The most recent episode of Game of Thrones, "Beyond the Wall", was one of the most divisive in recent memory. Much of that was because of the highly questionable timeline.
In a new interview Alan Taylor, a veteran Game of Thrones director who came back to do "Beyond the Wall", discussed the timeline linking the group in the North with Daenerys, who was much further South, and admitted it didn't quite work.
Here's Taylor speaking to Variety:
We were aware that timing was getting a little hazy. We've got Gendry running back, ravens flying a certain distance, dragons having to fly back a certain distance…In terms of the emotional experience, [Jon and company] sort of spent one dark night on the island in terms of storytelling moments. We tried to hedge it a little bit with the eternal twilight up there north of The Wall. I think there was some effort to fudge the timeline a little bit by not declaring exactly how long we were there. I think that worked for some people, for other people it didn't. They seemed to be very concerned about how fast a raven can fly but there's a thing called plausible impossibilities, which is what you try to achieve, rather than impossible plausibilities. So I think we were straining plausibility a little bit, but I hope the story's momentum carries over some of that stuff.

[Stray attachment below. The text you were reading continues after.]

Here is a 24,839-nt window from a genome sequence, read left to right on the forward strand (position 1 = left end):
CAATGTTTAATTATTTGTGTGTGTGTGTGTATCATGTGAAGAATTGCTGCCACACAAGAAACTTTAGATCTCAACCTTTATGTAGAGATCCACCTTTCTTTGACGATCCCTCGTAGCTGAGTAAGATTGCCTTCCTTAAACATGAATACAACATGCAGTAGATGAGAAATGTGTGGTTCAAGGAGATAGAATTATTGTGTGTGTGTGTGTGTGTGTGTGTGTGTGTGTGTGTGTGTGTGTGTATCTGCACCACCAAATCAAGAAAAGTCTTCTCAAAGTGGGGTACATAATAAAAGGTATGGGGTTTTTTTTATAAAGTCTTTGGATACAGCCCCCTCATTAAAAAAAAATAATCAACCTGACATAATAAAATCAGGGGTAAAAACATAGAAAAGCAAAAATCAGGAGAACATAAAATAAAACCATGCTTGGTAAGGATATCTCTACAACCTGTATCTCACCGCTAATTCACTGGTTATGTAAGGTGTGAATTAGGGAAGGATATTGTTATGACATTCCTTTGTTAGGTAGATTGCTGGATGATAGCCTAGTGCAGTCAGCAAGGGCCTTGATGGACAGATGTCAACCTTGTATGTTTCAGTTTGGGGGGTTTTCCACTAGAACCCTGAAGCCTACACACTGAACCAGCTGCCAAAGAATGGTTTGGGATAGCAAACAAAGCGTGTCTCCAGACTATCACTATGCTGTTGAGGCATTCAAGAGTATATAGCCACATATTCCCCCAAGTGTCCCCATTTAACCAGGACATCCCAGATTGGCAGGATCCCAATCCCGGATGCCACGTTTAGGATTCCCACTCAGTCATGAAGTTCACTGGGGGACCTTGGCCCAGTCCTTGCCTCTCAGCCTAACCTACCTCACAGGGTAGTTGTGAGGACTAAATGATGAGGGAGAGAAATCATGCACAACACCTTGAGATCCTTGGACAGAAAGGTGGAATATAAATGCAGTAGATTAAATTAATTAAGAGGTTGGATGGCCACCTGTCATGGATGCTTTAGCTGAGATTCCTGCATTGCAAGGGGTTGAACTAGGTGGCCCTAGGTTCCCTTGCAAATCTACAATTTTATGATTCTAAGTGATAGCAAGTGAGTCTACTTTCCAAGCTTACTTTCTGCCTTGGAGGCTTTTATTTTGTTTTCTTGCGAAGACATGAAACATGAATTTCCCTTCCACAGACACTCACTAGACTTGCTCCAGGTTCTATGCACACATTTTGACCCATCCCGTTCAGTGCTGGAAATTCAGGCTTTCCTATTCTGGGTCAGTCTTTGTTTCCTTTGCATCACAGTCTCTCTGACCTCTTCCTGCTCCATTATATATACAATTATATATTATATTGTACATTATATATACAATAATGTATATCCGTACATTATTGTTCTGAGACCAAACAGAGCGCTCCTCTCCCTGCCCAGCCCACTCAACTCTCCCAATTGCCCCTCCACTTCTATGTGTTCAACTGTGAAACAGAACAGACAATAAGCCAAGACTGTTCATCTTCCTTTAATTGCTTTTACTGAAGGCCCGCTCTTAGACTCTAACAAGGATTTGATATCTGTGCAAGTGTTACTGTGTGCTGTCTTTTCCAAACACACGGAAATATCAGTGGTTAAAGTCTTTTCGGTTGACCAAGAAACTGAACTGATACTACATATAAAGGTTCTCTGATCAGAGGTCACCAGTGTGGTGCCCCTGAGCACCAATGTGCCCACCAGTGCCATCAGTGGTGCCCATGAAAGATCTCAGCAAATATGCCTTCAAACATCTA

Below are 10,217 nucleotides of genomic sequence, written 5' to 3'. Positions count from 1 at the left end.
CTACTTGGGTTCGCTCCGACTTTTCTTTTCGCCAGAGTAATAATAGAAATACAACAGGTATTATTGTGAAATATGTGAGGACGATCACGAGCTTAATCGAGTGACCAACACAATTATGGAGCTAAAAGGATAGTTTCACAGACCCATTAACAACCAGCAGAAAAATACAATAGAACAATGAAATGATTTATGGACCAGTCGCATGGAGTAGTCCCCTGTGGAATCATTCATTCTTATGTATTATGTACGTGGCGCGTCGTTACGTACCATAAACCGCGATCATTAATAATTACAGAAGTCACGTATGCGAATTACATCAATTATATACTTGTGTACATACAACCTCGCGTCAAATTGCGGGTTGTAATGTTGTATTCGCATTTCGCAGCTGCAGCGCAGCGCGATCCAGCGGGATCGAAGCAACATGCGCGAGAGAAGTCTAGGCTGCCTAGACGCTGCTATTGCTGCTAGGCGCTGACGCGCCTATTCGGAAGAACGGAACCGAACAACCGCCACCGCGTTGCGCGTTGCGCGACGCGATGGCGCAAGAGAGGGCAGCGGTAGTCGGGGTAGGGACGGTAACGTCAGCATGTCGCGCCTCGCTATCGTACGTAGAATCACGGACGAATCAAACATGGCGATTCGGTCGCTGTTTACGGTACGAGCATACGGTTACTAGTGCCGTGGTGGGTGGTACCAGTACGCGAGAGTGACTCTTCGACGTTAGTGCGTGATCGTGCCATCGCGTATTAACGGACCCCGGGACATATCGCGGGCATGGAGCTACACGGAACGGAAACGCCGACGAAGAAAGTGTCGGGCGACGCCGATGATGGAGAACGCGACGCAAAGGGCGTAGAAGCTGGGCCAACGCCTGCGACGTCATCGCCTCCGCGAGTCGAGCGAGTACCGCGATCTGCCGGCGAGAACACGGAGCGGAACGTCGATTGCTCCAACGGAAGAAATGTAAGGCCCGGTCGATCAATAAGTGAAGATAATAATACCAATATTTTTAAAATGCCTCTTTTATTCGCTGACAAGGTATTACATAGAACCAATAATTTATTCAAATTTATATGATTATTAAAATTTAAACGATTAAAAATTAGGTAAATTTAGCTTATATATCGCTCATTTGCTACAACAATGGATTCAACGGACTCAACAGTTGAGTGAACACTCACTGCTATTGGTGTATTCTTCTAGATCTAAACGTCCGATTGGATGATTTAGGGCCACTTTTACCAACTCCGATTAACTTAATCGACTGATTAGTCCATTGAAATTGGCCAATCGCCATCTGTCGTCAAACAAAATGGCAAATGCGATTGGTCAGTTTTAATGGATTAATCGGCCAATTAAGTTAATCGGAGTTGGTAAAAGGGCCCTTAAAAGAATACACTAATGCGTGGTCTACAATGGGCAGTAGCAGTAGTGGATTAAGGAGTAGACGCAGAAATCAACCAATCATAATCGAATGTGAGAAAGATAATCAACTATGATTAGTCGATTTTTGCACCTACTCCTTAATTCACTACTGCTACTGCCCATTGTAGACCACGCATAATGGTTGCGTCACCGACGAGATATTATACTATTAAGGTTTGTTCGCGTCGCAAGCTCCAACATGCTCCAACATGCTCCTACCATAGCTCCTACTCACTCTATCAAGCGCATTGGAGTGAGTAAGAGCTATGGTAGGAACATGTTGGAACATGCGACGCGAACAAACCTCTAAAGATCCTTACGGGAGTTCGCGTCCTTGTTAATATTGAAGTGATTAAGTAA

Hey, at least he admits it. There are probably people out there who would vehemently defend the timeline no matter what (and Reddit's already figured out how it could technically work). But Taylor's reasoning at least feels honest. Either you were entertained and didn't care, do care and were annoyed, or are somewhere in between.
By the way, this whole season has been riddled with these Portal-esque jumps in time and place. Jon to Dragonstone, Arya to Winterfell, Tyrion to King's Landing, and so on. This just so happens to be the most egregious because of the freezing men sitting on a cold stump waiting for a dragon to save them from thousands of kilometres away.
The seventh season of Game of Thrones ends Monday.